Have you ever wondered about the people that you see in an airport? They come in all ages and sizes. They wear business suits, slacks, skirts, sports gear, jeans, sweat pants, and even pajamas. Overall, each person’s airport experiences are unique.
The airline counter and security check always fascinate me. Some passengers are smiling. Some are frowning. Some show expressions of anger or frustration. Whatever the emotion or expression, every person has a story.
Families always seem to be the most entertaining ones to watch for me. Children with their latest-movie-themed rolling backpacks, the toddlers in their strollers, or the babies wrapped tightly against their mothers are usually oblivious to the frustration of their parents, who are trying to keep it all together. Now, there are the exceptions, like the crying babies or the toddlers throwing tantrums.
Watching people’s reactions are just as amusing. For example, there are those quiet bystanders who can shout, “Get your child under control!” without even speaking a word. Their glaring eyes and disgusted look says it for them. Then there are the sympathetic ones, with tilted heads and sorrowful eyes trying to give advice like, “Maybe they’re hungry,” or “They must be tired.” In the end, everyone, including the parents, hope that the crying stops before they board the airplane.
My second favorite people to watch are the elderly couples. The cutest ones look like they’ve been married 50-60 years. They met and married during a time when technology was not part of the dating process. During their courting stage (aka dating process), the young men met the family, called the home phone, and picked up their dates at the door. They dressed up. Belts were worn around the waist, not under their buttocks with boxers hanging out. Ladies wore clothing that covered their bras and anything else that wasn’t deemed appropriate to show. Times were different. There’s something special about watching these couples. I love watching them hold hands, a symbol of unity after the ups and downs they have experienced through the years.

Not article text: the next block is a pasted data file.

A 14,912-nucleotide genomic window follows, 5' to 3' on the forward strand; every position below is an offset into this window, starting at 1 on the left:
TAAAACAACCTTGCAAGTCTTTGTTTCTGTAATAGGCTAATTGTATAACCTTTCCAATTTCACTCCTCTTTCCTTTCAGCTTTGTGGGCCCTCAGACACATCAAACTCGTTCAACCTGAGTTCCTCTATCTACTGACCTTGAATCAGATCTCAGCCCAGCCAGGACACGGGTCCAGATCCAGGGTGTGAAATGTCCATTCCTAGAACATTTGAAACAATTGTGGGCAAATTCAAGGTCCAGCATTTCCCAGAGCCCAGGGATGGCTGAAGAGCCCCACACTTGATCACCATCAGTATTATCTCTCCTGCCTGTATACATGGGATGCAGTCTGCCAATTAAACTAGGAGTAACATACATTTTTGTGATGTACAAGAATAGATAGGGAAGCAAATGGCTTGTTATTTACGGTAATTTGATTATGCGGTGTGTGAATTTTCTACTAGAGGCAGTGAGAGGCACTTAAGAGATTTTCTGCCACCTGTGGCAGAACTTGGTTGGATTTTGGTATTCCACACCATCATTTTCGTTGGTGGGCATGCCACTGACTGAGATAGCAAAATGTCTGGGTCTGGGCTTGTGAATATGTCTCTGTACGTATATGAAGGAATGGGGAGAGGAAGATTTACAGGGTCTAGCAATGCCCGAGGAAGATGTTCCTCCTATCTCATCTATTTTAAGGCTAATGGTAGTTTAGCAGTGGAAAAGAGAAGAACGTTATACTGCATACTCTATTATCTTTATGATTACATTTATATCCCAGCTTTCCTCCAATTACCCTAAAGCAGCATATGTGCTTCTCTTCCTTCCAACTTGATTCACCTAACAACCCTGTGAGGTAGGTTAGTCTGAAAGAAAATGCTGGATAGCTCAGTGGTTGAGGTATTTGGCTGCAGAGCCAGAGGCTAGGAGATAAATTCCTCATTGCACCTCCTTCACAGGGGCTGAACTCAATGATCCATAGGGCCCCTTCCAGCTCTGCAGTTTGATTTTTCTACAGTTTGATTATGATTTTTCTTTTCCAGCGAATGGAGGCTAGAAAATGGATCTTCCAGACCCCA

The young couples are fun to study. The arm-in-arm, wide-eyed, you’re the best thing in the world expression, easily shows who the new lovebirds are. As far as they know, their fairy tale will last forever with no speed bumps along the way. They will have the perfect home, with the perfect careers, and the perfect children. The air around them yells, “Isn’t life grand?” Shouldn’t everyone feel this way at least once though?
Single passengers are more confusing to identify. Those with business suits and briefcases are generally traveling to or from a work-related trip. It’s the others that I like to guess. Are they leaving home or flying home? Was it planned or last-minute? Are they being reunited with their lover or are they leaving a bad break-up? Are they visiting family or friends? Are they attending a wedding or a funeral? Are they attending a sporting event or just wearing their favorite jerseys? Whatever the case, everyone has a travel story.
Nowadays, waiting passengers will usually bury their heads in electronics to read, text, email, check their social media sites or listen to music. However, there are those rare occasions where they may spark up a conversation with someone nearby, often sharing their trip details or life story. What type of waiting passenger are you?
In the end, the lives of waiting passengers may be different; but their internal dialogue is the same. They share a common goal.
“Get me to my destination on time. No delays.”
“Please let my carry-on luggage fit in the overhead compartment.”
“Do NOT sit me next to a crying baby, an unruly child, a sick or overly talkative passenger, or the one who doesn’t understand the concept of personal space.”
Last, but not least, “Please get me to my destination safely.”